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“You’re A Young Lady Now” : Menstruation Pamphlets And Coming Of Age

Periods shouldn’t be used as an excuse to appear slovenly, but instead I should clean my nails, and appear “fresh.” Noted.

January 20, 2019

Emilie Haertsche
let it bleed
Photos from Harvard

found the pamphlets on my bed. They were square, illustrated in soft pastels, and faded by the years. The one on top announced: “Now you are 10”!

As I had turned ten years old a few months earlier, I found its accuracy encouraging. Moving it aside, I glanced at the next one. “You’re a young lady now,” it declared.

“When I was your age my mother gave them to me,” my mom had said earlier, as we were making dinner, to prepare me for these gifts. She had produced these 1958 and 1961 pamphlets in response to my news that the school nurse had given the fifth-grade girls the menstruation talk that day. I was grateful for the further guidance because the nurse’s speech had not been very informative. My biggest takeaway was that the school had some kind of deal with Always brand maxi pads so they could give them out promotionally to the girls while our brains were malleable. We would be Always girls for life.

Now I stuck my No Doubt cassette into my boom box — Tragic Kingdom, the first cassette I had purchased with my own money — pressed play, and flopped on my bed to examine the pamphlets.

Each cover featured a brunette girl with a ribbon in her hair.

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Ribbons, I thought, are essential to menstruation and young lady-hood.

The girls looked a bit like my mother in the pictures I had seen of her as a child. The well-dressed pamphlet girls had large dark eyes and feminine beauty. My mom was always elegant and correct, something to which I greatly aspired but at which I was currently failing.

I was going through a grunge phase heavily influenced by my older brother, and the gang of neighborhood boys I hung out with. This style involved lots of oversized t-shirts. Bonus points if your t-shirt advertised the scariest roller coaster you had been on. My most badass t-shirt advertised a river canyon ride. I was working my way up to Steel Force, the newest and scariest roller coaster at Dorney Park, with a plunge of 200 feet. So far I had only gaped at it in awe.

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I flipped through “Now you are 10” first. The booklet contained illustrations of a perky, ponytailed girl wearing a poodle skirt. It told me that at my current age I would have the urge to start wearing my hair differently (I had been considering curly bangs recently to complement my glasses), notice “pretty” curves emerging (definitely in my thighs), and look forward to co-ed parties.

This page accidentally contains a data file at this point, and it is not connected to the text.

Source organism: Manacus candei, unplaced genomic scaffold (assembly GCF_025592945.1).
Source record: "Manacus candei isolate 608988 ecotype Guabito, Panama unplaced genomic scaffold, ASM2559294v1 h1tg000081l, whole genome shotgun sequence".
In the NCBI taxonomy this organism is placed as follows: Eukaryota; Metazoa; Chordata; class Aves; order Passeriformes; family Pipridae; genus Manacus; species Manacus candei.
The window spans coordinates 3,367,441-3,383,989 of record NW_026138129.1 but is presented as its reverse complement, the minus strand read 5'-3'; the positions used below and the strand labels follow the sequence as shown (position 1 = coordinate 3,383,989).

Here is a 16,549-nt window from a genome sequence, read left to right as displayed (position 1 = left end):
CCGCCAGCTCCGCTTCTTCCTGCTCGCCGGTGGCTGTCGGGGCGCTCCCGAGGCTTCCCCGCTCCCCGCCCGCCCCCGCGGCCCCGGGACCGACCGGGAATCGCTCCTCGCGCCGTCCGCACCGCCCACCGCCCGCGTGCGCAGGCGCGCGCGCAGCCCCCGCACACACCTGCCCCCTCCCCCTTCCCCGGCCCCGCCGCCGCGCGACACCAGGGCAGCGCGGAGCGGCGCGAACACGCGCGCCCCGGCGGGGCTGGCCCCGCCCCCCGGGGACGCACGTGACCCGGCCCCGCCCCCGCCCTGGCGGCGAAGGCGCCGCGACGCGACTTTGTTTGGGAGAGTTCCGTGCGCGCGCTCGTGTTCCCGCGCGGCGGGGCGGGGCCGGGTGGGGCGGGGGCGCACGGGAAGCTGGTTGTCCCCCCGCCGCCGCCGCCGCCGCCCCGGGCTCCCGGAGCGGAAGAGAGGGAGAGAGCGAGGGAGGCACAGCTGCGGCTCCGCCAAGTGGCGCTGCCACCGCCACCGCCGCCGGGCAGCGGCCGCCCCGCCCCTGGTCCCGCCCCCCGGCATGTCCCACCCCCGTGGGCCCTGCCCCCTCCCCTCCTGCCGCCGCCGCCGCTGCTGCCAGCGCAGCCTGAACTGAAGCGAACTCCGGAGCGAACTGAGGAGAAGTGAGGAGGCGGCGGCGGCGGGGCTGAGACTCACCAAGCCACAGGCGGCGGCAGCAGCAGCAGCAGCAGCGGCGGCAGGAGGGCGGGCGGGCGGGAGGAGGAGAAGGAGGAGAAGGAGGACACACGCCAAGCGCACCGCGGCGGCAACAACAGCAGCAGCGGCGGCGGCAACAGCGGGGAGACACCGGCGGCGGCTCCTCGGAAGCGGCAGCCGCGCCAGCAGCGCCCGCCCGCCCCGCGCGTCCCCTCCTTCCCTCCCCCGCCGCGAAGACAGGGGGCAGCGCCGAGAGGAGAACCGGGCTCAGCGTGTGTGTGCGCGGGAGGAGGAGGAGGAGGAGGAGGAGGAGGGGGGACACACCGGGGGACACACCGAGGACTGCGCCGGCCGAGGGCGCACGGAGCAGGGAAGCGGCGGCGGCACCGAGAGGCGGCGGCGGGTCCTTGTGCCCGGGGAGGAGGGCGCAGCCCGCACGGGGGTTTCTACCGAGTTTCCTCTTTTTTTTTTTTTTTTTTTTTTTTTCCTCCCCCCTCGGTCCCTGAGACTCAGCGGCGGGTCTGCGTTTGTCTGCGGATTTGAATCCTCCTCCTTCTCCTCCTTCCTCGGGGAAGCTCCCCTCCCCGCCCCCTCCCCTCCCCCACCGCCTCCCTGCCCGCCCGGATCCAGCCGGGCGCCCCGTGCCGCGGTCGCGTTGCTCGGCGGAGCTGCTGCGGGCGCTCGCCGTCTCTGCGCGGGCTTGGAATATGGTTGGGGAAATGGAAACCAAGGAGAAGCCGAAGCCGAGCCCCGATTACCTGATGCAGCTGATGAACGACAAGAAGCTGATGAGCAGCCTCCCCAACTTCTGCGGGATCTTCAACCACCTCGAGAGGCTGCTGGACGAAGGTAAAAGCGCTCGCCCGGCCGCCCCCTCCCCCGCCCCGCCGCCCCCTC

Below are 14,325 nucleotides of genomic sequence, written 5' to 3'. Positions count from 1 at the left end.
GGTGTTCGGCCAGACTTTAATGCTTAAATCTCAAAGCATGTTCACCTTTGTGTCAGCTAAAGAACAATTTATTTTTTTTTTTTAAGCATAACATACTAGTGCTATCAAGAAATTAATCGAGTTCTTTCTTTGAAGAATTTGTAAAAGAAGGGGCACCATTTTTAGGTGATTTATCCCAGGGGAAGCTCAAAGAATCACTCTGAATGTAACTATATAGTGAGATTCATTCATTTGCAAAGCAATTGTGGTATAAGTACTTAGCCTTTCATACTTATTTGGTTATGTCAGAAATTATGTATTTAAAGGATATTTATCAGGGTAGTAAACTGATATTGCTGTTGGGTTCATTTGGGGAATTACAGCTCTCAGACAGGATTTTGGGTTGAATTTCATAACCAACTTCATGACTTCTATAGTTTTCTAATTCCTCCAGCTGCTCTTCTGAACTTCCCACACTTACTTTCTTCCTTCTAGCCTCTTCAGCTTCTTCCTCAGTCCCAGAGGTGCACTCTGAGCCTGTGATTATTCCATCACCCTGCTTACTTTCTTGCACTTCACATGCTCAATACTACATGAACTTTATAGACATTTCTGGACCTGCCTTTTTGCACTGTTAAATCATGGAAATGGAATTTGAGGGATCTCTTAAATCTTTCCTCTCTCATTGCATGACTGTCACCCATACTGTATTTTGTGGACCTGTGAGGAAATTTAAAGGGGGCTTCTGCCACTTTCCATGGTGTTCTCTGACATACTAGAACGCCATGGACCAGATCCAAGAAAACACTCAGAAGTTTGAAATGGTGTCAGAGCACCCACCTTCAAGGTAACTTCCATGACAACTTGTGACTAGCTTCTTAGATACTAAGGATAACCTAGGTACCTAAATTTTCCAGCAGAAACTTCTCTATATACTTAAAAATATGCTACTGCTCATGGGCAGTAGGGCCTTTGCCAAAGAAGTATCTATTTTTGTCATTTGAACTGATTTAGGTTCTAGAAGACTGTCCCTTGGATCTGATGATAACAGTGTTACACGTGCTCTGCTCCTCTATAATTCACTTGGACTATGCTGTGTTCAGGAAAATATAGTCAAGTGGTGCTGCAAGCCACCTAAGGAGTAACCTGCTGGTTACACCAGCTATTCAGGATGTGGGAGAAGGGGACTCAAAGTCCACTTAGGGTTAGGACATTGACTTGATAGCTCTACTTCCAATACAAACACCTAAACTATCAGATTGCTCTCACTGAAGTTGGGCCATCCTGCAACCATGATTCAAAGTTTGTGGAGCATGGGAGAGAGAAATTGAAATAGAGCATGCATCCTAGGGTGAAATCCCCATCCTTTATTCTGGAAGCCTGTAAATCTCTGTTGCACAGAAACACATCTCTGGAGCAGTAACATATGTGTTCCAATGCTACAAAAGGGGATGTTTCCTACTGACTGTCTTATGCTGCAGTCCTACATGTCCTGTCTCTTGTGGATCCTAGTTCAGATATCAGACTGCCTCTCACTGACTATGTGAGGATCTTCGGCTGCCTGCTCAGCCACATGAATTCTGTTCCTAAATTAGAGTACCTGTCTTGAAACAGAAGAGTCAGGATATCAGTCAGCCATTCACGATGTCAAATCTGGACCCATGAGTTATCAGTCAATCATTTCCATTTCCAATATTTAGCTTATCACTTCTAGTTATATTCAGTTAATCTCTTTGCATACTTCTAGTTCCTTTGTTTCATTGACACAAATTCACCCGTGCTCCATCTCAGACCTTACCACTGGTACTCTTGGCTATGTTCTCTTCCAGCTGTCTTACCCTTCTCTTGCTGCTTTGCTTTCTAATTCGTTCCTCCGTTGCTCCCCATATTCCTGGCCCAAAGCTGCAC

My neighborhood life pretty much was a co-ed party, with me as the only co-ed. Our gang played street hockey, touch football, and capture-the-flag games that often went past dusk. The parties depicted in the pamphlet, however, featured girls in dresses drinking egg creams and listening to records, staring adoringly at boys in sweater vests.

Hm. Was I doing this wrong?

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With the approaching dawn of menstruation in my body I might need to make some changes. How else would I turn into a girl like this — a girl like my own mother?

I turned to the other pamphlet. This one was wordier. I learned a great deal about the care and keeping of sanitary belts, which the school nurse had failed to mention.

The text declared menstruation “right and normal,” but indicated that you should not discuss it. This seemed a contradiction, but the author was very authoritative. I had whispered and giggled with my friends at school about periods just that day, so already I had made a faux pas. If you must discuss it, the pamphlet said, you could have a conversation with your mother.

I guess if you don’t have a mother you’re out of luck, I thought. I had a mom, and even I had just found the booklets on my bed.

Reading on, I learned that I must keep my appearance pretty and neat when I had my period. I should not use it as an excuse, like some girls, to appear slovenly, but instead that I should comb my hair, clean my nails, and appear “fresh.”

Noted. My mom always turned herself out well, no matter the time of the month, so she must have followed this advice.

“Some girls imagine they feel worse than they actually do,” I read.

So those rumors I had heard about cramps must be a myth!

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Finally, there was a Disney movie called “The Story of Menstruation” that I was supposed to seek out, but I thought I was unlikely to locate it over thirty years past publication.

I had my period playbook: appear feminine and polished, don’t discuss menstruation, and ignore any negative feelings associated with it because they are not real.

Now I just had to wait for the period to actually arrive and I would be a poised, beribboned “young lady”! I would be just like my mom had been at my age. Over the next few months I poured over the booklets whenever I could and thought about the new me that was coming.

That summer, when I turned 11, I did become a “young lady,” but it did not happen the way the pamphlets had led me to believe.

I was not at a sock hop, discreetly menstruating in my starched dress while sipping soda daintily through a straw. I was on vacation in August and my family was sharing a single motel room near Old Sturbridge Village, “New England’s largest outdoor living history museum,” in Massachusetts.